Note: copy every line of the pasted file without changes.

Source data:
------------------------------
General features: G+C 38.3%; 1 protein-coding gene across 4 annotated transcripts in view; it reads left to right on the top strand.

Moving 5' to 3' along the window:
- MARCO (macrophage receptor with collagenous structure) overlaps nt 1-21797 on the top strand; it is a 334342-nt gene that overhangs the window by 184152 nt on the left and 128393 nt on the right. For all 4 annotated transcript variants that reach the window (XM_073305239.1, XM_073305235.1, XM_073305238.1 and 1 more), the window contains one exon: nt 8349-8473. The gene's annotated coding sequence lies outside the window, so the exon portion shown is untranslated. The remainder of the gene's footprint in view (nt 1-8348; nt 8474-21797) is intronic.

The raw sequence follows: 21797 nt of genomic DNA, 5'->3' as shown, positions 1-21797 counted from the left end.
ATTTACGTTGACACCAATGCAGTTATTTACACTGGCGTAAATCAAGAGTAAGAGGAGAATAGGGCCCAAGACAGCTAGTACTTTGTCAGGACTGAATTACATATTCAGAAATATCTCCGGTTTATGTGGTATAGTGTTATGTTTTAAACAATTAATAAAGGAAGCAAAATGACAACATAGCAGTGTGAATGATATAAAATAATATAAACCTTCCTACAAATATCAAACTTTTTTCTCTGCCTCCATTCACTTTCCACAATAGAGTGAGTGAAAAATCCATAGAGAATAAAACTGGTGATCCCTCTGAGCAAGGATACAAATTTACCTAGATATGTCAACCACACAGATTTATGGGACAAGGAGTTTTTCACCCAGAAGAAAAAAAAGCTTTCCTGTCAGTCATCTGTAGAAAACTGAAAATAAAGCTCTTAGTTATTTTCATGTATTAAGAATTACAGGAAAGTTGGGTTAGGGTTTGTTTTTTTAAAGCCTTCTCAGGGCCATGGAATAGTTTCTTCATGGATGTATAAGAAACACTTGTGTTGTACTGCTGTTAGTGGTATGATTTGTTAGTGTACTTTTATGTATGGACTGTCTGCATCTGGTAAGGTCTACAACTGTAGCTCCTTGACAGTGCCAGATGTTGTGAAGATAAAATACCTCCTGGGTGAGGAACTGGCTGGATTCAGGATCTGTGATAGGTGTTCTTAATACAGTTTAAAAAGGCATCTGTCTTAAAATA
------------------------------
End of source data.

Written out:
General features: G+C 38.3%; 1 protein-coding gene across 4 annotated transcripts in view; it reads left to right on the top strand.

Moving 5' to 3' along the window:
- MARCO (macrophage receptor with collagenous structure) overlaps nt 1-21797 on the top strand; it is a 334342-nt gene that overhangs the window by 184152 nt on the left and 128393 nt on the right. For all 4 annotated transcript variants that reach the window (XM_073305239.1, XM_073305235.1, XM_073305238.1 and 1 more), the window contains one exon: nt 8349-8473. The gene's annotated coding sequence lies outside the window, so the exon portion shown is untranslated. The remainder of the gene's footprint in view (nt 1-8348; nt 8474-21797) is intronic.

The raw sequence follows: 21797 nt of genomic DNA, 5'->3' as shown, positions 1-21797 counted from the left end.
ATTTACGTTGACACCAATGCAGTTATTTACACTGGCGTAAATCAAGAGTAAGAGGAGAATAGGGCCCAAGACAGCTAGTACTTTGTCAGGACTGAATTACATATTCAGAAATATCTCCGGTTTATGTGGTATAGTGTTATGTTTTAAACAATTAATAAAGGAAGCAAAATGACAACATAGCAGTGTGAATGATATAAAATAATATAAACCTTCCTACAAATATCAAACTTTTTTCTCTGCCTCCATTCACTTTCCACAATAGAGTGAGTGAAAAATCCATAGAGAATAAAACTGGTGATCCCTCTGAGCAAGGATACAAATTTACCTAGATATGTCAACCACACAGATTTATGGGACAAGGAGTTTTTCACCCAGAAGAAAAAAAAGCTTTCCTGTCAGTCATCTGTAGAAAACTGAAAATAAAGCTCTTAGTTATTTTCATGTATTAAGAATTACAGGAAAGTTGGGTTAGGGTTTGTTTTTTTAAAGCCTTCTCAGGGCCATGGAATAGTTTCTTCATGGATGTATAAGAAACACTTGTGTTGTACTGCTGTTAGTGGTATGATTTGTTAGTGTACTTTTATGTATGGACTGTCTGCATCTGGTAAGGTCTACAACTGTAGCTCCTTGACAGTGCCAGATGTTGTGAAGATAAAATACCTCCTGGGTGAGGAACTGGCTGGATTCAGGATCTGTGATAGGTGTTCTTAATACAGTTTAAAAAGGCATCTGTCTTAAAATA